With more wearable activity trackers like Apple Watch boasting features that “help improve health,” consumers need to be informed that these devices do not actually improve health but instead help you become more mindful about your health habits. Building healthier habits is not dictacted by a gadget you have strapped to your wrist...you still have to do the work!
The best features of the Apple Watch and FitBit are aimed at food and exercise tracking, monitoring activities such as sleep patterns or counting steps, and recording heart rate or blood pressure. These devices measure an estimate of those activities (not really the absolute true levels) but can provide data on how much you move your body during the day and how well you sleep at night. These devices can also help with fitness reminders.
But, not everyone finds it motivating to have a constant stream of data about their activity. For some, this information can be anxiety-provoking. In fact, Healthline.com said 43% of all wearable users stop using them their fitness apps within six months of starting them. 30% of those surveyed said they quit because the data said they weren’t making enough progress and they got discouraged.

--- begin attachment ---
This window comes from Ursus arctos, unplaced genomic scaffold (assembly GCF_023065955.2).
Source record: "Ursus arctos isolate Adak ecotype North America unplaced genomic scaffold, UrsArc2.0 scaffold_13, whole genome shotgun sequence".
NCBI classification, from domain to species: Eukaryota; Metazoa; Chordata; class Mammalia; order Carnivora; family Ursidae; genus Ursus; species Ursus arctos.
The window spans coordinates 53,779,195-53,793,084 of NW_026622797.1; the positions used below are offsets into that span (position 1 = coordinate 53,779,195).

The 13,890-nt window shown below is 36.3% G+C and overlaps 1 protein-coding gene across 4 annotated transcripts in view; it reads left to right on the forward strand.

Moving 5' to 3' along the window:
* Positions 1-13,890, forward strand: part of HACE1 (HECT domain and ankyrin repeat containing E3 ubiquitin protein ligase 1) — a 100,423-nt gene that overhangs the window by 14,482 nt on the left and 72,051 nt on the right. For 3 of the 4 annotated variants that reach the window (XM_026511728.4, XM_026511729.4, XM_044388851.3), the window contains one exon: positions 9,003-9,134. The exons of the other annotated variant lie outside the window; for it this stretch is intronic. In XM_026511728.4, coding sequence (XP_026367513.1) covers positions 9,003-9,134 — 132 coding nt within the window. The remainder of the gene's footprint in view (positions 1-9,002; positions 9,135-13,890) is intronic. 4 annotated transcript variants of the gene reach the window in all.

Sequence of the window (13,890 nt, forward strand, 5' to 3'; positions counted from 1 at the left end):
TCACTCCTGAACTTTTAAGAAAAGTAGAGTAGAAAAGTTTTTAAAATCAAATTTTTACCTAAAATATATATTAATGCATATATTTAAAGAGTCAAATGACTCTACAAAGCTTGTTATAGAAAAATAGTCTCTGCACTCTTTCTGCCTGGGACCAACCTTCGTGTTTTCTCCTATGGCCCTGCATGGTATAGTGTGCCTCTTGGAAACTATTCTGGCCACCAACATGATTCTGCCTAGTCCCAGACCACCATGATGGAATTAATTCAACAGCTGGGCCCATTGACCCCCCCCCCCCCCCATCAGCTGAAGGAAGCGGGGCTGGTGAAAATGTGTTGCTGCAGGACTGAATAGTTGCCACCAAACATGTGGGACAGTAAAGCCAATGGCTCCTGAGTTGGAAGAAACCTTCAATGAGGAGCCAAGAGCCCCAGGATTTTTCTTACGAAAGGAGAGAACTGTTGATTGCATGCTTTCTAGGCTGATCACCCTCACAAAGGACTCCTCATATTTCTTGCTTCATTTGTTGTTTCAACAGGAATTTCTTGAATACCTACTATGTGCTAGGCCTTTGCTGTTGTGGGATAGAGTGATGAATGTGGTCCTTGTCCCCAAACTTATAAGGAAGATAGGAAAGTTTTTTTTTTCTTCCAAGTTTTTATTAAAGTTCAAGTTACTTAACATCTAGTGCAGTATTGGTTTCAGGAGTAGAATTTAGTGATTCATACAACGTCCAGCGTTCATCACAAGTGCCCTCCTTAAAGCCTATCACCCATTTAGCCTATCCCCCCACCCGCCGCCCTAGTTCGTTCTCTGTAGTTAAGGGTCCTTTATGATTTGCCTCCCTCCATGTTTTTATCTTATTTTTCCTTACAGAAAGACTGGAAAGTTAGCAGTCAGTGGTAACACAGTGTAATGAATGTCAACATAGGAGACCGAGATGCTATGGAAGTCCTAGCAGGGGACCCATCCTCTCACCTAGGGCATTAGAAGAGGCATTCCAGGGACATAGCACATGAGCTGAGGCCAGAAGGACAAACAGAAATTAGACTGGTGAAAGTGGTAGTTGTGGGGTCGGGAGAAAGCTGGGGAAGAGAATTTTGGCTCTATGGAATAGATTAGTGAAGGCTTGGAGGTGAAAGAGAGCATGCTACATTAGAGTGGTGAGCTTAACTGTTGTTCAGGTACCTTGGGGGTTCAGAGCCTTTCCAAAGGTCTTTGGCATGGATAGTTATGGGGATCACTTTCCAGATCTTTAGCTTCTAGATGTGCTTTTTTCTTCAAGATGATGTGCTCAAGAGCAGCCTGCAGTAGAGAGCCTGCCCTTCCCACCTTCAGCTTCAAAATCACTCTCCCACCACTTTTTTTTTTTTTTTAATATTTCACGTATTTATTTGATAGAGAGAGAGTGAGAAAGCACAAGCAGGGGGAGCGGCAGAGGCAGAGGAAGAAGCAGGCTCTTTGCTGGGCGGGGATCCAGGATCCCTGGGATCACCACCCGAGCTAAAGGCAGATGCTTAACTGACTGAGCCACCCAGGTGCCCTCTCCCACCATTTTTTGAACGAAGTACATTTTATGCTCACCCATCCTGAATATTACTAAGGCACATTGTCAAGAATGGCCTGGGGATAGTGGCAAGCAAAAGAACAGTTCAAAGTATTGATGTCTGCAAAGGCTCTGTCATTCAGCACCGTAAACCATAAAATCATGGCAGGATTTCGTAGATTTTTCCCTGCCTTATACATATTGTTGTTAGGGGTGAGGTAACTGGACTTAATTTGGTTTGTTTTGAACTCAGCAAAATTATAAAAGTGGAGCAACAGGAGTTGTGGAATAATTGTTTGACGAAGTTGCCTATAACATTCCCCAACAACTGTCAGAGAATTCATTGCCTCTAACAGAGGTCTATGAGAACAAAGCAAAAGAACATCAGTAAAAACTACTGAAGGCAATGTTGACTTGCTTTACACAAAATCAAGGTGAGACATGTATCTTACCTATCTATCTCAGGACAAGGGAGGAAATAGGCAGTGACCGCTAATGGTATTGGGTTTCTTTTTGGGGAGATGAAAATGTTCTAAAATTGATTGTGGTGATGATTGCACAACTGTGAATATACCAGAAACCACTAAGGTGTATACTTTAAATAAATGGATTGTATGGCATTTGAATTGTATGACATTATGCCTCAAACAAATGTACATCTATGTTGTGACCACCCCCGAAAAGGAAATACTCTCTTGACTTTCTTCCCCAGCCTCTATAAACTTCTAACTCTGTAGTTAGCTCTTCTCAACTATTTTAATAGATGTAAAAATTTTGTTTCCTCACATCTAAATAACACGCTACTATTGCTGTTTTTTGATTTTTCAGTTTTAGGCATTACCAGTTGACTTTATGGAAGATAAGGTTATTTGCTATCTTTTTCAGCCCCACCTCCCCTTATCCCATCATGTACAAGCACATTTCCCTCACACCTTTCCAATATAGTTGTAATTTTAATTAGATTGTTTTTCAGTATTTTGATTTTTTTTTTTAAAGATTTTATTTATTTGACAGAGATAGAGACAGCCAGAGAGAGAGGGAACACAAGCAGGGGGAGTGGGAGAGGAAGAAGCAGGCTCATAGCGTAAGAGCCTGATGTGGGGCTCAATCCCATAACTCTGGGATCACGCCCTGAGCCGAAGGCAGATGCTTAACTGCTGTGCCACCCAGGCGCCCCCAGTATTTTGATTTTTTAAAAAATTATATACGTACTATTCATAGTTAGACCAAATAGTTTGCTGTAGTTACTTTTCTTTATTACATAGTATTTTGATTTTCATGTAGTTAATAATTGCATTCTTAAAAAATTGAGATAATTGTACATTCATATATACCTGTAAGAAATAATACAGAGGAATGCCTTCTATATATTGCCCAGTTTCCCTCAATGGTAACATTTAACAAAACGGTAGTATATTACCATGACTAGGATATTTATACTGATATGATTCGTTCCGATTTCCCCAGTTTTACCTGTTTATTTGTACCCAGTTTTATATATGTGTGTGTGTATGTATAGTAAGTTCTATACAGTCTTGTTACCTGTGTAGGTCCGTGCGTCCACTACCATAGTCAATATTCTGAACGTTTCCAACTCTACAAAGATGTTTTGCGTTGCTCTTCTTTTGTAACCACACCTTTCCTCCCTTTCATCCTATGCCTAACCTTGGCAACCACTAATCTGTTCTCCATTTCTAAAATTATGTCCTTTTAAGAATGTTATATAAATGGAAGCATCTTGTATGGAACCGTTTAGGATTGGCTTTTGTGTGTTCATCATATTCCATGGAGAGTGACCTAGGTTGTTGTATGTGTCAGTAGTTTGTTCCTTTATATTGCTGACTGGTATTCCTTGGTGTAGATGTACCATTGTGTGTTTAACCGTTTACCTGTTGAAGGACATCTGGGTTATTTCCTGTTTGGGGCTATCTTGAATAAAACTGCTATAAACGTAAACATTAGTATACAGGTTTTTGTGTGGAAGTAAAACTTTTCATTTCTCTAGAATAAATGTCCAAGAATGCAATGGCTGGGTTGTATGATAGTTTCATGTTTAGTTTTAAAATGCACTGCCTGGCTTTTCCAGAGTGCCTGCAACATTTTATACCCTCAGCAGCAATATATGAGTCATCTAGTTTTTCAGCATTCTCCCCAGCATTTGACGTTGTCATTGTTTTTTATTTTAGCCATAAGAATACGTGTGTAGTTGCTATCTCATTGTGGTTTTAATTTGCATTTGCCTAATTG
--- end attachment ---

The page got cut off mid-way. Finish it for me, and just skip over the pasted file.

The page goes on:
Where wearable trackers are reported as effective and most often used is with apps that measure blood pressure, food logs and calorie counters, and medication reminders.
Today, many wearables manufacturers are claiming the devices can also detect disease. They promote that they do so by measuring vital signs -- such as pulse rate and body temperature -- to detect diseases like infections, ‘flare up’s’ like inflammatory bowel disease, even mood disturbances. Sensors look at heart rate, heart rhythm, sweating, body temperature and other vital signs to do this.
Consumers will likely see more smart watches with enhanced sensors to presumably detect more diseases. Many manufacturers are stating that they’ll be able to provide early detection of asthma, heart failure, and viral respiratory diseases. Let’s hope so!